Such a faith, it strikes me, for all its beauty, energy, and artistic fertility, is, as Nietzsche realized, a very tough religious vision sustained in the harshest conditions without any reliable hope that things will work out all right eventually. In a number of the Greek tragedies, one of main functions of the chorus seems to be to provide a sense (albeit often a less resolute sense than in the Iliad) of this uncertainty. The gods are in control, but what are their plans? What do they intend for us? Where are we going next? Will they assist us, or are their wishes on this occasion more malicious or uncaring? Such questions often generate an ominously ironic mood. We might note here, too, that, unlike Jewish religion, the Greek vision contains no historical promise. However the gods behave and whatever their intentions (if they have any consistent plans at all), there is no sense that things are going to change fundamentally for the better (in fact, if anything, the situation for human beings has gotten considerably worse since the age of the heroes). In that sense, their religious belief gives them a profoundly static picture of the world: history is not taking them anywhere except, perhaps, around in circles, and so history will not deliver them a clear answer to those urgent questions or alter the situation they find themselves in now.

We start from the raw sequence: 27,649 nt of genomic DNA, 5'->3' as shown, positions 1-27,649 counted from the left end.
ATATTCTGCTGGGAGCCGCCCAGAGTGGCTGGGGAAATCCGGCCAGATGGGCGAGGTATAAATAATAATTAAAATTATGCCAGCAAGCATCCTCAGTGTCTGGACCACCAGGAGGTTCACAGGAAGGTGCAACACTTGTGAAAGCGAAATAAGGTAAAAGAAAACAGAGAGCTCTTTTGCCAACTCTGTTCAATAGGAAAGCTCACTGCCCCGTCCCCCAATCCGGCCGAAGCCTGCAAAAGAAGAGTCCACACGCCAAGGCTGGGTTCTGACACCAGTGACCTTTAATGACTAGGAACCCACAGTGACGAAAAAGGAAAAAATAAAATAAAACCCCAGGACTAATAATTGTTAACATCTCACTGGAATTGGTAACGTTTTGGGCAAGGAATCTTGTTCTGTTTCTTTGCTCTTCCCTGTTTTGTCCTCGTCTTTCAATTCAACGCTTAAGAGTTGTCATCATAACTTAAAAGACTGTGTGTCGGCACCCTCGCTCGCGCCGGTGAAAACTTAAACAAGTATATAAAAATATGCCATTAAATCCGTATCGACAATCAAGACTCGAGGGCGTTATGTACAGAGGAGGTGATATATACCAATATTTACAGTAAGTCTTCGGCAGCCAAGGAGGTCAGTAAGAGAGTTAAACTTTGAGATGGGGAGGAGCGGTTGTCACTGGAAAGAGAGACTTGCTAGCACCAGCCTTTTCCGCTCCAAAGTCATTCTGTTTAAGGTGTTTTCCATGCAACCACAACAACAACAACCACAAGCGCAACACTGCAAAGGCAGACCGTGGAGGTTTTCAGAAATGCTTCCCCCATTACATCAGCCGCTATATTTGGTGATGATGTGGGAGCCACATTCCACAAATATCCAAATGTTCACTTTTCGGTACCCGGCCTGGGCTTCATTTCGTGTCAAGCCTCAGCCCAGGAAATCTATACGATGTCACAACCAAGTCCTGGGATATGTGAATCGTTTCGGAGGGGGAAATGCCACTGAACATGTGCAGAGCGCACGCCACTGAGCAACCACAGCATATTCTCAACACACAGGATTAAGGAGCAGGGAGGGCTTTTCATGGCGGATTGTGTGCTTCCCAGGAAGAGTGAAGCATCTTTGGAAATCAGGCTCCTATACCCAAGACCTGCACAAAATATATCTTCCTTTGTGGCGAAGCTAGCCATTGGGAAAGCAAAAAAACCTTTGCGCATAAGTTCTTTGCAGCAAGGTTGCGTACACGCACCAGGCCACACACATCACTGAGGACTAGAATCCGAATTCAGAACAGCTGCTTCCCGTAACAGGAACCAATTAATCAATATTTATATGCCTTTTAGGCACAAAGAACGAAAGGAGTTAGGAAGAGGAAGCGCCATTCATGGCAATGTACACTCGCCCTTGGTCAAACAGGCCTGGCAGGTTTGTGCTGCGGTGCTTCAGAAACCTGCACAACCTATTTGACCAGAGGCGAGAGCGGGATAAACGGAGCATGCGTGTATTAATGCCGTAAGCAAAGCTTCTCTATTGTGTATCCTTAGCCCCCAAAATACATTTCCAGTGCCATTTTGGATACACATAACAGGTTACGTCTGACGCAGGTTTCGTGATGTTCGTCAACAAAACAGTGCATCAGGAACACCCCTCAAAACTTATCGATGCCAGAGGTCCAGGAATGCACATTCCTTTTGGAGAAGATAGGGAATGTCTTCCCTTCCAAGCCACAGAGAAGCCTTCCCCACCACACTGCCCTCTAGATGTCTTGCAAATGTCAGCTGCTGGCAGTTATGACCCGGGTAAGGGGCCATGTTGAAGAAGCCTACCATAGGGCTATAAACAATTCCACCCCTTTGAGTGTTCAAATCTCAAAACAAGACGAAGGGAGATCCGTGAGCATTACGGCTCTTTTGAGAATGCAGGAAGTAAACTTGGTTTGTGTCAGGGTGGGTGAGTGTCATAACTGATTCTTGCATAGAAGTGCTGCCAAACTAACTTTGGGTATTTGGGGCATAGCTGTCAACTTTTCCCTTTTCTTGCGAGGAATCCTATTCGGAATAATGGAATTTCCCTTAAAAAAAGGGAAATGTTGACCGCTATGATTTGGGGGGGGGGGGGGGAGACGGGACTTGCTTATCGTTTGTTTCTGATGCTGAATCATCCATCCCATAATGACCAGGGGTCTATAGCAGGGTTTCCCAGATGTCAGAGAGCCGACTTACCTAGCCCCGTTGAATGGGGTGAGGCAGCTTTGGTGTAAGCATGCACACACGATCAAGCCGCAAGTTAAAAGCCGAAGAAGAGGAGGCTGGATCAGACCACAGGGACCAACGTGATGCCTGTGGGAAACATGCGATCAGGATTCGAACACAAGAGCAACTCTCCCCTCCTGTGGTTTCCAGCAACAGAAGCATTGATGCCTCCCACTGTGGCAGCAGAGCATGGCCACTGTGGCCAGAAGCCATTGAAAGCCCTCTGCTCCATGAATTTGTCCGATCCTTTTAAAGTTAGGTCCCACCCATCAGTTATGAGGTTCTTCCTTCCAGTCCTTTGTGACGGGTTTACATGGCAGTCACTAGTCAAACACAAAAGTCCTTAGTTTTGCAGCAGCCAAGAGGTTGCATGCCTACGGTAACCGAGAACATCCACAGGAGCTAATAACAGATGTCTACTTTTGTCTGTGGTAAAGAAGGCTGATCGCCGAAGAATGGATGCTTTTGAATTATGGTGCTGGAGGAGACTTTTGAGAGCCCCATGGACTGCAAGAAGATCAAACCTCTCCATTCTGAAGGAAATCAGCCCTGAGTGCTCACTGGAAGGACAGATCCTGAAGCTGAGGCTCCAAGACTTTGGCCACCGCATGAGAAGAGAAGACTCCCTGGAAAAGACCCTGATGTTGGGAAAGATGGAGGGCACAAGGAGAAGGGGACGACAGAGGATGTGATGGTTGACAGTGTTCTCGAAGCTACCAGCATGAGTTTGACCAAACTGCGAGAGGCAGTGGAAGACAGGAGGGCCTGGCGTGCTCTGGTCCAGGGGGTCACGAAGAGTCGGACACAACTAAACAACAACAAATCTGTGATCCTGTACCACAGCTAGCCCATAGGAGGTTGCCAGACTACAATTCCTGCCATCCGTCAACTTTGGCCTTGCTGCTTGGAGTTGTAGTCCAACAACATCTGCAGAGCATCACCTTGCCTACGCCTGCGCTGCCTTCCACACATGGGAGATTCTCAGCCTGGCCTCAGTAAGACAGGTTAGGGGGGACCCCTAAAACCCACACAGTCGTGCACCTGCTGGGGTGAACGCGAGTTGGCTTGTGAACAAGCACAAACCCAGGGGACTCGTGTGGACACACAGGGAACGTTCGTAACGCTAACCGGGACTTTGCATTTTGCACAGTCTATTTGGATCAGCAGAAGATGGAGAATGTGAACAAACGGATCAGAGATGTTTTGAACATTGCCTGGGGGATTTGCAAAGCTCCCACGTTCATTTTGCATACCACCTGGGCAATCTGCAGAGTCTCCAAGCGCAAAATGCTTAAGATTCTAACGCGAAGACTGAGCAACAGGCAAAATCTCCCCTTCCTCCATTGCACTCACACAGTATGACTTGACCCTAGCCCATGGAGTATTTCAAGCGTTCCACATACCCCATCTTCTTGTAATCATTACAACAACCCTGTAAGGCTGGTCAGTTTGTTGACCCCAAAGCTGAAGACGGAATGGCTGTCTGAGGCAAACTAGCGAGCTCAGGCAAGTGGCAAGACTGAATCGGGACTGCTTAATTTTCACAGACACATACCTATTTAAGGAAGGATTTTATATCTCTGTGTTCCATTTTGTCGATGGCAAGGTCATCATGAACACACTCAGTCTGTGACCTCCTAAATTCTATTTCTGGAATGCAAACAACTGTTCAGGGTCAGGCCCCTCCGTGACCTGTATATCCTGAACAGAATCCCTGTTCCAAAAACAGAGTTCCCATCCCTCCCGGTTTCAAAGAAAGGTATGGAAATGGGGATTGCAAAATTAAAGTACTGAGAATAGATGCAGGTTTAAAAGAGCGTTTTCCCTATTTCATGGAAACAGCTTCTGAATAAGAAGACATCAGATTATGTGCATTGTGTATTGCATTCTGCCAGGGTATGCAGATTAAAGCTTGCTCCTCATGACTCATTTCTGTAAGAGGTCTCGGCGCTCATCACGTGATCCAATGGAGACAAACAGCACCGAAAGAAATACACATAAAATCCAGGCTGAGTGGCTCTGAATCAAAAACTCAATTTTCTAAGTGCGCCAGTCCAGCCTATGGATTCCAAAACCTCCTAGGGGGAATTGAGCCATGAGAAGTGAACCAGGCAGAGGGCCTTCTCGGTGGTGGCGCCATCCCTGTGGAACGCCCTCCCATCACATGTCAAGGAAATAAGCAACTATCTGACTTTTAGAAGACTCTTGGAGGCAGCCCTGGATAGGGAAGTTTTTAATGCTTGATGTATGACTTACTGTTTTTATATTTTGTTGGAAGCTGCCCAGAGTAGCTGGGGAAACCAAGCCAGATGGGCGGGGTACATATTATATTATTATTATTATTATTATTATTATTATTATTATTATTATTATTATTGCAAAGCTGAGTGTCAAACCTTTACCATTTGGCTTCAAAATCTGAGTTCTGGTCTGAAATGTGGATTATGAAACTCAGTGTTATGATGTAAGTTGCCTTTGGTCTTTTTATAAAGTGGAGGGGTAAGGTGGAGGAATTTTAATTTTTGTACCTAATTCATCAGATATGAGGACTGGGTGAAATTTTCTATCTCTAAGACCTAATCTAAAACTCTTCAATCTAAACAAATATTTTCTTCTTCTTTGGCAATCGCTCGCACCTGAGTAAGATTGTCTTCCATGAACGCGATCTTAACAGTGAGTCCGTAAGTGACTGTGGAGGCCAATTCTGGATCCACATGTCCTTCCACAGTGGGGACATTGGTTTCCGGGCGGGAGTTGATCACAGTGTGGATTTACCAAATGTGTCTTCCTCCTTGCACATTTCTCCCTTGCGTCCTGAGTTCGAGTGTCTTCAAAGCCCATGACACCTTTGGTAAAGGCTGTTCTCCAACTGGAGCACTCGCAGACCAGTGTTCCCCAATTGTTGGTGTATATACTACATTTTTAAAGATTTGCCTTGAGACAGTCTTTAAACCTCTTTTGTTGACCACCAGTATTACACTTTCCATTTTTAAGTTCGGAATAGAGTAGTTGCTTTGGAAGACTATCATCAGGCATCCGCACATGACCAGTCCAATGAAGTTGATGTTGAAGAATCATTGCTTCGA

The most optimistic vision of Greek religion, at least before Plato, is our first surviving complete tragedy: Aeschylus’ Oresteia (458 BC), which offers us the vision of an enormously attractive possibility: a harmoniously working fusion of divine and human justice. The trilogy opens with a community in crisis. Its traditional understanding of justice is failing, since it seems to lead to an unending sequence of revenge killings which threaten the survival of the state. By the end of the trilogy, the gods have, in effect, transferred some responsibilities for justice onto the human community and have reconciled the divine forces of blood revenge with the human powers of rational persuasion. Hence, there exists here (in this aesthetic vision) a happy fusion of divine and human power, under which the state will thrive. The most pessimistic of all Greek plays is the last surviving tragedy, Euripides’ Bacchae (404 BC), which exposes the divine forces as mindlessly irrational, absurdly cruel, and fatally destructive to the human community and which explodes any notion that a harmonious reconciliation between the human powers of reason and the divine force is possible.
Dike and the Tragic Experience